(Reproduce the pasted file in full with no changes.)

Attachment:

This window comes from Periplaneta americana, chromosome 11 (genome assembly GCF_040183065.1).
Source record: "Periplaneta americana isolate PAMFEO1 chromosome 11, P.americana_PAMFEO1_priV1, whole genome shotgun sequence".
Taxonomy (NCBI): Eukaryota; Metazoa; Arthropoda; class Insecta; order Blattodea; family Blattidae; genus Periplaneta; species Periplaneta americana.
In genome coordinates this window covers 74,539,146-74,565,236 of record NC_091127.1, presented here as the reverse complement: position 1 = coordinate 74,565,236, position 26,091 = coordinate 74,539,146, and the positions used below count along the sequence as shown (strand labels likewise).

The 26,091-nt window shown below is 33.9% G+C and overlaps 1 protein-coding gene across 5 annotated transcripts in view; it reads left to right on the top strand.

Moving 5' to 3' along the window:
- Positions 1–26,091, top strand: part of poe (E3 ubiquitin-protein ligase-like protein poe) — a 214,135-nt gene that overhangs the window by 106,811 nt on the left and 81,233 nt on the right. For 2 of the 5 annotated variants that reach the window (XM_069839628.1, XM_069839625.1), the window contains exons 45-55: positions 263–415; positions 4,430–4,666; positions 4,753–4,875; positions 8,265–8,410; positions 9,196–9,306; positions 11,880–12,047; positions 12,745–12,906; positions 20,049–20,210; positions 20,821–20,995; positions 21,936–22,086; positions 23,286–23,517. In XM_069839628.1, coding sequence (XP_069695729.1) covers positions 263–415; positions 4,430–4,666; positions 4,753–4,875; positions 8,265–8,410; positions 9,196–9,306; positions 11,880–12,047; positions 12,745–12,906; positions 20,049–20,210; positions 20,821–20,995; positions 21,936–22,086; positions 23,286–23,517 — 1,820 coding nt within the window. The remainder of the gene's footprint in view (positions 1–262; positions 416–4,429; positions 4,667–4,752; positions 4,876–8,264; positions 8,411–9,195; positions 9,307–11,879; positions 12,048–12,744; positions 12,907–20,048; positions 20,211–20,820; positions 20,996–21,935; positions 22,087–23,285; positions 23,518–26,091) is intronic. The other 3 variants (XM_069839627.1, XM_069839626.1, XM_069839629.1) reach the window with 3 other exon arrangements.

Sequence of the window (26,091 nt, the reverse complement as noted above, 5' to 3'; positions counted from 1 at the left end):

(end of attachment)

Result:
This window comes from Periplaneta americana, chromosome 11 (genome assembly GCF_040183065.1).
Source record: "Periplaneta americana isolate PAMFEO1 chromosome 11, P.americana_PAMFEO1_priV1, whole genome shotgun sequence".
Taxonomy (NCBI): Eukaryota; Metazoa; Arthropoda; class Insecta; order Blattodea; family Blattidae; genus Periplaneta; species Periplaneta americana.
In genome coordinates this window covers 74,539,146-74,565,236 of record NC_091127.1, presented here as the reverse complement: position 1 = coordinate 74,565,236, position 26,091 = coordinate 74,539,146, and the positions used below count along the sequence as shown (strand labels likewise).

The 26,091-nt window shown below is 33.9% G+C and overlaps 1 protein-coding gene across 5 annotated transcripts in view; it reads left to right on the top strand.

Moving 5' to 3' along the window:
- Positions 1–26,091, top strand: part of poe (E3 ubiquitin-protein ligase-like protein poe) — a 214,135-nt gene that overhangs the window by 106,811 nt on the left and 81,233 nt on the right. For 2 of the 5 annotated variants that reach the window (XM_069839628.1, XM_069839625.1), the window contains exons 45-55: positions 263–415; positions 4,430–4,666; positions 4,753–4,875; positions 8,265–8,410; positions 9,196–9,306; positions 11,880–12,047; positions 12,745–12,906; positions 20,049–20,210; positions 20,821–20,995; positions 21,936–22,086; positions 23,286–23,517. In XM_069839628.1, coding sequence (XP_069695729.1) covers positions 263–415; positions 4,430–4,666; positions 4,753–4,875; positions 8,265–8,410; positions 9,196–9,306; positions 11,880–12,047; positions 12,745–12,906; positions 20,049–20,210; positions 20,821–20,995; positions 21,936–22,086; positions 23,286–23,517 — 1,820 coding nt within the window. The remainder of the gene's footprint in view (positions 1–262; positions 416–4,429; positions 4,667–4,752; positions 4,876–8,264; positions 8,411–9,195; positions 9,307–11,879; positions 12,048–12,744; positions 12,907–20,048; positions 20,211–20,820; positions 20,996–21,935; positions 22,087–23,285; positions 23,518–26,091) is intronic. The other 3 variants (XM_069839627.1, XM_069839626.1, XM_069839629.1) reach the window with 3 other exon arrangements.

Sequence of the window (26,091 nt, the reverse complement as noted above, 5' to 3'; positions counted from 1 at the left end):